How to Develop Your Kitchen Confidence. Hey everyone, I hope you are well. In today’s post, I am excited to share a guest post from Nick Orme, confessed cooking nerd and co-founder of the food-tech company Njori. Nick will be sharing top ideas to up your game in the kitchen. We all like to think we could be on Masterchef, but sometimes our ambitions are more significant than our abilities.
How to Develop Your Kitchen Confidence
We all like to picture ourselves as a Masterchef finalist, rustling up elaborate dishes with flair and panache, wowing all who try our culinary creations and perhaps even receiving a compliment from presenter Gregg Wallace: “Aw, mate, it’s like a great big hug on a plate!” However, the reality is that the kitchen can be a daunting place – all that pressure, heat and sharp knives – and many of us lack the confidence to achieve our gastronomic aspirations.
During my many years as a designer of kitchen products, here are some of the things I’ve picked up along the way…
Many kitchen gadgets and gizmos claim to work miracles, but in my experience, many clutter up cupboards and are too much of a faff to use regularly. I firmly believe that everything you own should be functional and practical – and ideally, beautiful too.
Every kitchen should have a few hard-working pans: a wok, a heavy-bottomed frying pan, a cast-iron casserole dish, such as Le Creuset, a milk pan with a pouring lip and a couple of saucepans with lids. I use my trusty Circulon sauté pan for most things. It has a reinforced base and non-stick coating, so I never worry about omelettes sticking or having to prise off salmon skin from the pan.
Sharp knives are another kitchen staple. There’s nothing more frustrating or dangerous than a blunt knife that needs extra force to cut through produce. I treasure my hand-crafted Blok Knives Chef’s Knife. It’s a sizeable multi-purpose knife, and although it was pricey (mine was a Christmas present), I use it daily, and it has replaced two or three cheaper knives in my drawer. A knife should be a pleasure to use and treated with respect, and if you equip yourself with a good sharpener, there’s no reason a knife can’t last a lifetime.
One gadget I can’t live without is a temperature probe. It’s a game-changer when cooking meat. If you treat yourself to a good-quality ribeye steak or free-range chicken, you want to be sure you are cooking them to perfection and not obliterating the meat, which is so easy. A probe is a must for a barbeque and can help you gain confidence when cooking slow-cooked dishes like pulled pork. I use a Thermopro, a great all-rounder – it’s even useful for shallow-frying vegetables, making jam and tempering chocolate.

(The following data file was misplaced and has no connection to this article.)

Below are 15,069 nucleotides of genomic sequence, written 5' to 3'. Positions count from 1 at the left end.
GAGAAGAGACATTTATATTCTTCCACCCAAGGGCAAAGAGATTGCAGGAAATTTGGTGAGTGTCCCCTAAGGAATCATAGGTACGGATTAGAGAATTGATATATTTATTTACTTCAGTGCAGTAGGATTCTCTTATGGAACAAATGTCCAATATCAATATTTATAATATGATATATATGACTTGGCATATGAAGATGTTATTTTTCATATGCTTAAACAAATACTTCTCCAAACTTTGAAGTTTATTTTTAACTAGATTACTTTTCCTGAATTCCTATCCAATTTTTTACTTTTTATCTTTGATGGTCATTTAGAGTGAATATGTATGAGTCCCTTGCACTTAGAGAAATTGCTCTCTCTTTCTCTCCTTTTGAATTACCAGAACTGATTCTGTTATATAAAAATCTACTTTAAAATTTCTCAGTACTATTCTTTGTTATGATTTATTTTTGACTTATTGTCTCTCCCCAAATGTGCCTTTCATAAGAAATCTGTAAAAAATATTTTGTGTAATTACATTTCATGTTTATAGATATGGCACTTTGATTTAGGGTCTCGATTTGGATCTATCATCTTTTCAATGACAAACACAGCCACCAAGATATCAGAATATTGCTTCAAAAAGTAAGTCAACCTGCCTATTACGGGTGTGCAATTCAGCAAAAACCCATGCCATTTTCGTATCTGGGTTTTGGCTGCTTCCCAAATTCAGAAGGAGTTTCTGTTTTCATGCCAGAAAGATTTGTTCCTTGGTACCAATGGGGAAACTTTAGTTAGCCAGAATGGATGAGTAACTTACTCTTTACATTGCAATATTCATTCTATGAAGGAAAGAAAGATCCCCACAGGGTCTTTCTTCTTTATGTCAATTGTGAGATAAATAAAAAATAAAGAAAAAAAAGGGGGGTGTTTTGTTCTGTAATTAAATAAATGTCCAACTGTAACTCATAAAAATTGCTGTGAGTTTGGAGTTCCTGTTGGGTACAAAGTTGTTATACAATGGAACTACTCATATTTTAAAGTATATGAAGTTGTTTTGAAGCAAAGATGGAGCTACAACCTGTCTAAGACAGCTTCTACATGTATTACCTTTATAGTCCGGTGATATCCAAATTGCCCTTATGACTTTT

Weighing scales are another essential. Though it’s tempting to be all Jamie Oliver and chuck in a pinch of this or a handful of that, his confidence comes from years of experience. For many recipes, the difference between a few grammes added or omitted could be catastrophic. Kitchen scales give you that peace of mind when following a recipe; I use Joseph Joseph’s TriScale digital scales, which fold away and store easily in a cutlery drawer.
Keep Stock of Pantry Staples
There are some key ingredients your cupboard should never be without to elevate your cooking and ensure you’re always ready to rustle up a good meal should an unexpected guest turn up.
Good-quality extra-virgin olive oil is top of the list. It will give your dressings and sauces a depth of flavour you can’t achieve with cheaper oil. However, don’t be tempted to use extra-virgin oil for frying – it has a low smoke point so that it can give a bitter, burnt flavour to your cooking. Instead, choose sunflower, rapeseed or standard olive oil, which have higher smoke points.
Next up is vinegar, a versatile ingredient: a good-quality balsamic for its thick sweetness that pairs perfectly with tomatoes and mozzarella; sherry vinegar for its spicy, nutty flavour that works well in marinades for meat and fish; cider vinegar for salad dressings and coleslaw; and good old Sarson’s malt vinegar for cooking poached eggs and for Friday night fish and chips!
Something I’ve become more confident about is seasoning food. Herbs and spices are kings of the kitchen, taking my cooking from bland to tasty and intricate. I think people shy away from seasoning, perhaps put off by health warnings about too much salt, but my advice is to be brave! Maldon sea salt flakes stand proudly on my kitchen counter, as does a mill of fresh black peppercorns (ready-ground pepper loses flavour quickly) – there is very little that can’t be improved with a good three-finger pinch of these two ingredients. Cumin seeds, fennel seeds and cloves are handy spices to have and keep longer than the powdered varieties. They can be dry-toasted and ground with a pestle and mortar to release their full flavours.